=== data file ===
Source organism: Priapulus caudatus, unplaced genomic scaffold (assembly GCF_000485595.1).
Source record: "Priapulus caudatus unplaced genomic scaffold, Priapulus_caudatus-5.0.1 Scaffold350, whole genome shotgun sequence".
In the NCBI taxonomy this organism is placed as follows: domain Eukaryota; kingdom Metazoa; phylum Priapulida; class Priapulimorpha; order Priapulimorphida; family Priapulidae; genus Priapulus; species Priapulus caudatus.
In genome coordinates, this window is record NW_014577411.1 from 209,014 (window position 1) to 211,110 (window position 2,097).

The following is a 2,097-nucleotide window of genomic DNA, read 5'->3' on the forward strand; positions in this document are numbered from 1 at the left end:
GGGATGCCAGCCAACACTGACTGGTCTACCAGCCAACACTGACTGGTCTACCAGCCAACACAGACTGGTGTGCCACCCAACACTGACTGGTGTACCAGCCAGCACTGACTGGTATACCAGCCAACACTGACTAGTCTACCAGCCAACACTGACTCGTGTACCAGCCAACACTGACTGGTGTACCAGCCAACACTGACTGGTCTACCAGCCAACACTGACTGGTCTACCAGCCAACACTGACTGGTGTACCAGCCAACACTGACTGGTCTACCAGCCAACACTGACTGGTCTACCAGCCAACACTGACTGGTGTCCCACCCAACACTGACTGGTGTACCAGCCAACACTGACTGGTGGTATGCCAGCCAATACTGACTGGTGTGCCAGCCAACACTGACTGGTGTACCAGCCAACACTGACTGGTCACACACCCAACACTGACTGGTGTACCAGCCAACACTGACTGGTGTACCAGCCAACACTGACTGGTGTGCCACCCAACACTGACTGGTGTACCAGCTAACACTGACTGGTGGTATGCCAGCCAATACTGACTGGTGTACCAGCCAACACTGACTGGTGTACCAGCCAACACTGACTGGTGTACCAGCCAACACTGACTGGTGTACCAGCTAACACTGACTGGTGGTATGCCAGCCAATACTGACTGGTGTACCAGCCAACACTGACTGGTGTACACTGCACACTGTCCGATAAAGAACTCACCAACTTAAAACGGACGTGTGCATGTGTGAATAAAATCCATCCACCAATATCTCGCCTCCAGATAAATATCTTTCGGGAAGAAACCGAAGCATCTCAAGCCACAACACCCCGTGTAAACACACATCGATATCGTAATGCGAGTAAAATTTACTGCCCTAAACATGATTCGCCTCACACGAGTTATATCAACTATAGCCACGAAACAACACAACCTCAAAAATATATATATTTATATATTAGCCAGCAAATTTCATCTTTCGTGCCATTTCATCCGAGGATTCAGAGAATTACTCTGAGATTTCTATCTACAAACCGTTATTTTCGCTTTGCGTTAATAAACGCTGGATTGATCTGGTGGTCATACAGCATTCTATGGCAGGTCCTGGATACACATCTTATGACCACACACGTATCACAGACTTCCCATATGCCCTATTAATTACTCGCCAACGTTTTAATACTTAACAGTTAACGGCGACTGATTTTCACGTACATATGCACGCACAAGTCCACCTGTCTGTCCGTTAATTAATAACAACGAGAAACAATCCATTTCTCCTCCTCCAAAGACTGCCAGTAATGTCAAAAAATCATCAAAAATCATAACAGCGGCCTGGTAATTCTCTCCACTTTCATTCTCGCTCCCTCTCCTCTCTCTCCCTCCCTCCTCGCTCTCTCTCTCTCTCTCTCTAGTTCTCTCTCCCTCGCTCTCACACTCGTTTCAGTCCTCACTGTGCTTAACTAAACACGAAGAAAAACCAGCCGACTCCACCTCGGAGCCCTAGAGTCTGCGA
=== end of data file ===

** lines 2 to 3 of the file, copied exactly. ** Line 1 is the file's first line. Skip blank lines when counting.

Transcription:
Source record: "Priapulus caudatus unplaced genomic scaffold, Priapulus_caudatus-5.0.1 Scaffold350, whole genome shotgun sequence".
In the NCBI taxonomy this organism is placed as follows: domain Eukaryota; kingdom Metazoa; phylum Priapulida; class Priapulimorpha; order Priapulimorphida; family Priapulidae; genus Priapulus; species Priapulus caudatus.